In the real world, economies are built on legal and social frameworks that encourage capital accumulation and specialization. As an economy grows, the facet of providing intermediation between those with accumulated capital and those in need of it, tends to be taken on full time by some people. We call them bankers. They’re part of an economy, not what it’s “built on.” Although I’m sure Goldman Sachs, and those dependent on GS’s contributions for their political future, will be happy to tell and sell you otherwise.

    Basic econ concepts are supply and demand. And the insight that actors free to trade will only enter into trades mutually beneficial. Spirals are definitely an “advanced” concept. Generally taught by professors wearing tinfoil hats.

    So, now; because you don’t like some Austrians, we are supposed to conclude that it is BAD for electorates to look at all consequences? That it is actually preferable to only consider those aspects of a policy which favors some constituencies over others? I’m really at a loss here.

    Exactly how does “econ” not being a “zero sum game” have any bearing on the notion that if I borrow $1 today to spend, I have to pay it back tomorrow, at which point I cannot spend it?

    Seriously, agenthex. The world is not comprised of evil spirals and cabals of rich racists in Austrian think tanks, trying to screw poor little you over by letting you freely do what you want to with your own time and belongings. With the only thing standing between you and all these evils being Barack the Benevolent or some such. And neither does economics have anything to do with mindlessly regurgitating whatever jargon filled drivel some Goldman Sachs sales hack spews on CNBC, in an effort to get said Sir Benevolent to hand them everyone else’s children’s money for their own annual bonus fest. It really isn’t, or doesn’t.

    GS650G,
    There is some diversity in SF as well. Cato was founded here, and I believe the Libertarian Party may have either been founded, or at least had early supporters here. And some (or at least one) of those Prius driving San Franciscans bought their car to make the trip up to Oregon cheaper, where they can stock up on stuff without paying 10% to the Sacramento mafia. And perhaps keep a cache of .50bmg rifles and ammo, just in case.

  • avatar
    agenthex

    money not spent today are money available to spend tomorrow. Hence provide a mechanism for increased demand tomorrow. Hence helps cushion future deflation.

    This clearly isn’t true which is why we see the spirals empirically. Though it’s pretty typical of austrians like to ignore anything that doesn’t fit their crappy failed hypothesis.

    We call them bankers. They’re part of an economy, not what it’s “built on.”

    You really don’t know anything about econ. Banks are the exact basic mechanism through which currency (you know, the stuff that is borrowed and used to buy stuff) is controlled. Without banks (and the currency they pass), NOTHING in a modern econ would function. What, do you think people live on money stashed under the mattress?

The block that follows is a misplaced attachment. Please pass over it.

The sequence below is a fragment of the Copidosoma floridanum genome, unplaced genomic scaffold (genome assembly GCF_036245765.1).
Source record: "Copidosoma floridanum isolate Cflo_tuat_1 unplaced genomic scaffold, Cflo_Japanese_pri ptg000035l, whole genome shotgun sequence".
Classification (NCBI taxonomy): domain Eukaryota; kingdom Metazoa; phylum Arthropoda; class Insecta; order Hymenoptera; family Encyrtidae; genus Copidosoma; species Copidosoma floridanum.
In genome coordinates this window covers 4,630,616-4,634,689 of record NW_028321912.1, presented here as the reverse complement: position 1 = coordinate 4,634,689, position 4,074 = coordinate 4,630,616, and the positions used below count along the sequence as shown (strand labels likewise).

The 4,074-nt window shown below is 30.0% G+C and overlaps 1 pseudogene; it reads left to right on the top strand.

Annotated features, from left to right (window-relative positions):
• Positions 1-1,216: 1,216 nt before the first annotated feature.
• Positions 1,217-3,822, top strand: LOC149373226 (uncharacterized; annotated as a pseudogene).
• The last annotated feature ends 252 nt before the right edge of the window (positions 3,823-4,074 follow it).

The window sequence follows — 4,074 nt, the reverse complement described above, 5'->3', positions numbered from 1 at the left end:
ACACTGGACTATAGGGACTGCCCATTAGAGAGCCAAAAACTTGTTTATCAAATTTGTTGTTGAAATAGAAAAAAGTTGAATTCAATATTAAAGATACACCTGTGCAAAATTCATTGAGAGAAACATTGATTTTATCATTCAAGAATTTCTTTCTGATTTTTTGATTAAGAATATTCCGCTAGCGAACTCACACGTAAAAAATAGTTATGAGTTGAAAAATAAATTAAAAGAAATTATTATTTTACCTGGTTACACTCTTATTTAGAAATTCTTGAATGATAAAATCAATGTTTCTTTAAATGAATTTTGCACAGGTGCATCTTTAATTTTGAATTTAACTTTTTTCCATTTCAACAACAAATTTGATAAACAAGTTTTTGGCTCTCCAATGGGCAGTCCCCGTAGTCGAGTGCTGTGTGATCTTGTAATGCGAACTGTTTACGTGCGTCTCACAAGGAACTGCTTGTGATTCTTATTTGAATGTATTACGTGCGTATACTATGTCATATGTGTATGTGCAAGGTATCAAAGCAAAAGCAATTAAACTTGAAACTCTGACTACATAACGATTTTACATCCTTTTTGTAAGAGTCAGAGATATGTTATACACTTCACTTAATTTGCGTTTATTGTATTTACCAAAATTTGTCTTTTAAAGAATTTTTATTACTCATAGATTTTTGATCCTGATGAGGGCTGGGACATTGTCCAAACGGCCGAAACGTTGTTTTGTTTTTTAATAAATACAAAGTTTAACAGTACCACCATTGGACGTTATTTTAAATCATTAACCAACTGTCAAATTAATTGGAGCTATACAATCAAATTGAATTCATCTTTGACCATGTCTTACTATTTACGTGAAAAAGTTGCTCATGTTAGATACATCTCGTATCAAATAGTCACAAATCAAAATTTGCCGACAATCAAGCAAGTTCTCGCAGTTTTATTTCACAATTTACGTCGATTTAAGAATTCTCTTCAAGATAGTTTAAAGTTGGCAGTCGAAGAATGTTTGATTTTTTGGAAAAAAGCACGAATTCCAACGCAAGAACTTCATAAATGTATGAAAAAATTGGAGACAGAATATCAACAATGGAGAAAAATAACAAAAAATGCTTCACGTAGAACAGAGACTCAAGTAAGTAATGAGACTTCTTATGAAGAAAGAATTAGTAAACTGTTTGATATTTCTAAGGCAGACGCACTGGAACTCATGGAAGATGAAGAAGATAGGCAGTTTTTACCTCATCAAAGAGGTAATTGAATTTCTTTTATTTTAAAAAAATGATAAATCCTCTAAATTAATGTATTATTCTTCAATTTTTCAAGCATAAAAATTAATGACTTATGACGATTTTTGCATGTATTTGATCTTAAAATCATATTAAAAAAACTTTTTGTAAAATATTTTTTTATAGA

Basic econ concepts are supply and demand. And the insight that actors free to trade will only enter into trades mutually beneficial. Spirals are definitely an “advanced” concept. Generally taught by professors wearing tinfoil hats.

    Which really just confirms the free marketers are faithful to a ignorance-based theory. They believe think tanks and not real research. Think about how dumb that is.

    Exactly how does “econ” not being a “zero sum game” have any bearing on the notion that if I borrow $1 today to spend, I have to pay it back tomorrow, at which point I cannot spend it?

    A great portion of the “money” in an economy is “borrowed” through the reserve multiplier (or more recently just loaned out straight up by banks), created through accounting magic. As I’ve been saying, the accounting is just there to sustain productivity, and the austrians could never venture beyond their little bubble grasp how it worked.


    So, now; because you don’t like some Austrians, we are supposed to conclude that it is BAD for electorates to look at all consequences?

    Everyone should note this is the same tactic pulled by science and knowledge deniers of all varieties (evolution, AGW, etc).

    There really isn’t that much controversy on the basics among people who study and understand this stuff. The only confusion from the sidelines and peanut gallery where folks who don’t have much of a clue try their hand at “analysis” and usually with some outside agenda in mind.

    Again, this isn’t attacking austrians as much as mocking how ignorant and poorly educated they are.

  • avatar
    Geotpf

    agenthex :
    August 12th, 2009 at 9:44 pm

    I am a Keynesian, and I believe in recessions such as this one, the government needs to step to the plate and help out to jump start the economy.

    The war of those ideologies in economics is long over. There’s no need to be a Keynesian. We know what works, and what doesn’t.

    Tell that to Ron Paul.

  • avatar
    Geotpf

    BDB :
    August 12th, 2009 at 10:26 pm

    Where do people get this idea that all rural areas are conservative, anyway? Ever been to Vermont? Maine? The whole Upper Midwest?